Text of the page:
St Patrick was the patron saint of Ireland, credited for bringing Christianity in Ireland. The principal of his life is resumed in his spiritual autobiography, Confession.
Saint Patrick is most known for driving the snakes from Ireland. However, there are no snakes in Ireland. Actually, as in many old pagan religions, snake symbols were common and always worshipped. Driving the snakes from Ireland was probably symbolic of putting an end to that pagan practice.
Furthermore, St Patrick said he has encountered Druids at Tara and abolished their rites.
Originally, the color associated with Saint Patrick was blue. Over the years the color green and its association with Saint Patrick's Day grew. Green ribbons and shamrocks were worn in celebration of St Patrick's Day as early as the 17th century. He is said to have used the shamrock, a three-leaved plant, to explain the Holy Trinity to the pagan Irish, and the wearing and display of shamrocks and shamrock-inspired designs have become a ubiquitous feature of the day. In the 1798 rebellion, in hopes of making a political statement, Irish soldiers wore full green uniforms on 17 March in hopes of catching public attention. The phrase "the wearing of the green", meaning to wear a shamrock on one's clothing, derives from a song of the same name.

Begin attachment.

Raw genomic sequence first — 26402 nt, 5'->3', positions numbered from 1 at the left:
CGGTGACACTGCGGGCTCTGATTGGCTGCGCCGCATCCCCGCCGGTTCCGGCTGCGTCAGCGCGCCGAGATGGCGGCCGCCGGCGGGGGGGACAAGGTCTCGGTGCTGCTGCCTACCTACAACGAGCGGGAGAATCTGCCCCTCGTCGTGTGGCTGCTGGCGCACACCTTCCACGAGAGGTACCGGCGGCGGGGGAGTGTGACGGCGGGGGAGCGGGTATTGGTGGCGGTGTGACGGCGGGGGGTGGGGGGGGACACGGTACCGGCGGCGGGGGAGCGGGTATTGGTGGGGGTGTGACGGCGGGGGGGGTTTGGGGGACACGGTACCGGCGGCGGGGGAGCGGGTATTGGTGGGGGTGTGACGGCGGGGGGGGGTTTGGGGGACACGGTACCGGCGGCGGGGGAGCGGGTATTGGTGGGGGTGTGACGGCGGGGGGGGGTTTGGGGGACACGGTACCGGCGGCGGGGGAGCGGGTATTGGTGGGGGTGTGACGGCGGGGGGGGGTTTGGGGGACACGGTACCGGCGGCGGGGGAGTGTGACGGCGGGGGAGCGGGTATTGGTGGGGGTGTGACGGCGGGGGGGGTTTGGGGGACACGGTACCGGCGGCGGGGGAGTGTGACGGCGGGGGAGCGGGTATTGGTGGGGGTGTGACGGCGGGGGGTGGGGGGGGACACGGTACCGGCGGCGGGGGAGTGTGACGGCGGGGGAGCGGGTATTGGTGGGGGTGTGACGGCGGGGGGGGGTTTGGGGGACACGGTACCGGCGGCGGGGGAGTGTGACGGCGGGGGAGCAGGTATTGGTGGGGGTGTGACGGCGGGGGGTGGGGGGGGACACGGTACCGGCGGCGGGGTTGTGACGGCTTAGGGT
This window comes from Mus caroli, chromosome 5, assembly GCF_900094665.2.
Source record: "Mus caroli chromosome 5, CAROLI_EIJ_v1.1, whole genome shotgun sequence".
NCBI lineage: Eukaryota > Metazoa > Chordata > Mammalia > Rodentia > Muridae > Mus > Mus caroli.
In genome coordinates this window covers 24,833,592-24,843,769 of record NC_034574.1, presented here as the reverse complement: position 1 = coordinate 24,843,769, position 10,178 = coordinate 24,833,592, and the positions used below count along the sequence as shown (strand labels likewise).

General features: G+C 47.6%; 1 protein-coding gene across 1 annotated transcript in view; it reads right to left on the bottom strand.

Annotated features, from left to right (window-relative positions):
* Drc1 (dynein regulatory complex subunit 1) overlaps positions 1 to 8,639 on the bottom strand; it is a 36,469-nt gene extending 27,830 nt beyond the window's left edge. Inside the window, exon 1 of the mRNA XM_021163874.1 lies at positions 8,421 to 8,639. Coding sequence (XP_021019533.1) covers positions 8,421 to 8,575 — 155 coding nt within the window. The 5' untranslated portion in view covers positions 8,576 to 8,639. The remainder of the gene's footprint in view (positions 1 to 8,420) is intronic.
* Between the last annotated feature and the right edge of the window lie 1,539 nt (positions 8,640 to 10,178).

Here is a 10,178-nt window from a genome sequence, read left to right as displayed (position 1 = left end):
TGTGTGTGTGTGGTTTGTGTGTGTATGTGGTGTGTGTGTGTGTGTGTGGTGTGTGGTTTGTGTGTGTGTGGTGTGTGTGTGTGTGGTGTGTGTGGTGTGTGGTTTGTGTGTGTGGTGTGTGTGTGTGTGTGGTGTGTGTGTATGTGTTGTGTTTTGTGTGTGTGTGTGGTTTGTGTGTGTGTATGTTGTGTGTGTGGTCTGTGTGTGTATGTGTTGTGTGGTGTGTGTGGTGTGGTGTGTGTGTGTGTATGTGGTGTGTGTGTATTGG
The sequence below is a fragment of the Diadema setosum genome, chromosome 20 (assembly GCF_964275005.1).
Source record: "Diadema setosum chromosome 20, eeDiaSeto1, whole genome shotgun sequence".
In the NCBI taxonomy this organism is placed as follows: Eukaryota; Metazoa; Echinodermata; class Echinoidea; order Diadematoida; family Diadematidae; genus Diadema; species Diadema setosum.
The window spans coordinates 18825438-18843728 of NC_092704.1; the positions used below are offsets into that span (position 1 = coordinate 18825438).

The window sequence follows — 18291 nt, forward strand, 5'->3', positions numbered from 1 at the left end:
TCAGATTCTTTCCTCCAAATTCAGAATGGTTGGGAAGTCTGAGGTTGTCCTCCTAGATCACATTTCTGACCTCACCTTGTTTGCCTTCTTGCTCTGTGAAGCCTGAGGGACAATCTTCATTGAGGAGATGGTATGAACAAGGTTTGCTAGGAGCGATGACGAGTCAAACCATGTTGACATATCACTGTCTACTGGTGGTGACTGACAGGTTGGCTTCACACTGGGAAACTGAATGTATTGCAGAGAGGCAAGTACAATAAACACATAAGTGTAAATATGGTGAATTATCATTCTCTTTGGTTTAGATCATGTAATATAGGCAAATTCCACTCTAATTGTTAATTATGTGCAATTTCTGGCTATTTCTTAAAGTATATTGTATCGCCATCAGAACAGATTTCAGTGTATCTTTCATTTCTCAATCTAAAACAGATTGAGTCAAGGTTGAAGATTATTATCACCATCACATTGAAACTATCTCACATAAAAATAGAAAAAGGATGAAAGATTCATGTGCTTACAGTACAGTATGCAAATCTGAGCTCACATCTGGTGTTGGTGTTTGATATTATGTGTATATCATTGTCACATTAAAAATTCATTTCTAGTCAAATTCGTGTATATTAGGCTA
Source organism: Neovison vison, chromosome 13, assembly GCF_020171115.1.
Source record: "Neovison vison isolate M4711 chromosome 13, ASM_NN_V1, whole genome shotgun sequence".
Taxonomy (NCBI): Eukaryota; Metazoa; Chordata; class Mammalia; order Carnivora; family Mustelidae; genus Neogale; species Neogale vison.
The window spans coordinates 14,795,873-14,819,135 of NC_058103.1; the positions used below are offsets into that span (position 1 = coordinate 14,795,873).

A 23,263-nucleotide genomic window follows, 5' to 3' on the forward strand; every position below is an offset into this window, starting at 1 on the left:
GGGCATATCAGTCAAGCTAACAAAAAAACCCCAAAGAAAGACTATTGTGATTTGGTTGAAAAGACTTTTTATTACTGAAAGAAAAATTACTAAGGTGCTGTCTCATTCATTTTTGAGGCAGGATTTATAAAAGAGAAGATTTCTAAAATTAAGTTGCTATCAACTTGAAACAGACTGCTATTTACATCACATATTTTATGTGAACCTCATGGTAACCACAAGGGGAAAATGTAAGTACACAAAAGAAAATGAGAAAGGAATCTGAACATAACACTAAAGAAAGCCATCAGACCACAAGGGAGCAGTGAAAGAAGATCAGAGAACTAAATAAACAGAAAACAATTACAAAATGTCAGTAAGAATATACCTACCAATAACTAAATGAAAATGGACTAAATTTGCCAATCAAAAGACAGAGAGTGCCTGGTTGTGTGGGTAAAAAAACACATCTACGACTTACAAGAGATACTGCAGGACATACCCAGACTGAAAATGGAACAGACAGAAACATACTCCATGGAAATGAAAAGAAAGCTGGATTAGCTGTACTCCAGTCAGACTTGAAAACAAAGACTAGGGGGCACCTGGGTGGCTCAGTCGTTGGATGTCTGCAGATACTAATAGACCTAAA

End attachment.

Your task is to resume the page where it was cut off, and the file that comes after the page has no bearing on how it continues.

Several accounts are present about St Patrick’s death; he died at Saul, in Ireland, on March 17, 460, or at Glastonbury, in England; in this town still exist the Chapel of St Patrick, as part of Glastonbury Abbey.
Today, in memory of his death, the St Patrick day is celebrated on March 17 in a lot of lands, in Ireland of course (In 1903, Saint Patrick's Day became an official public holiday in Ireland) but too in Argentina, Canada, Great Britain, Montserrat, South Korea, New Zealand, Japan and in the United States, where Irish patriotism in New York City continued to soar and the parade in New York City continued to grow. Chicago dyes its river green and has done so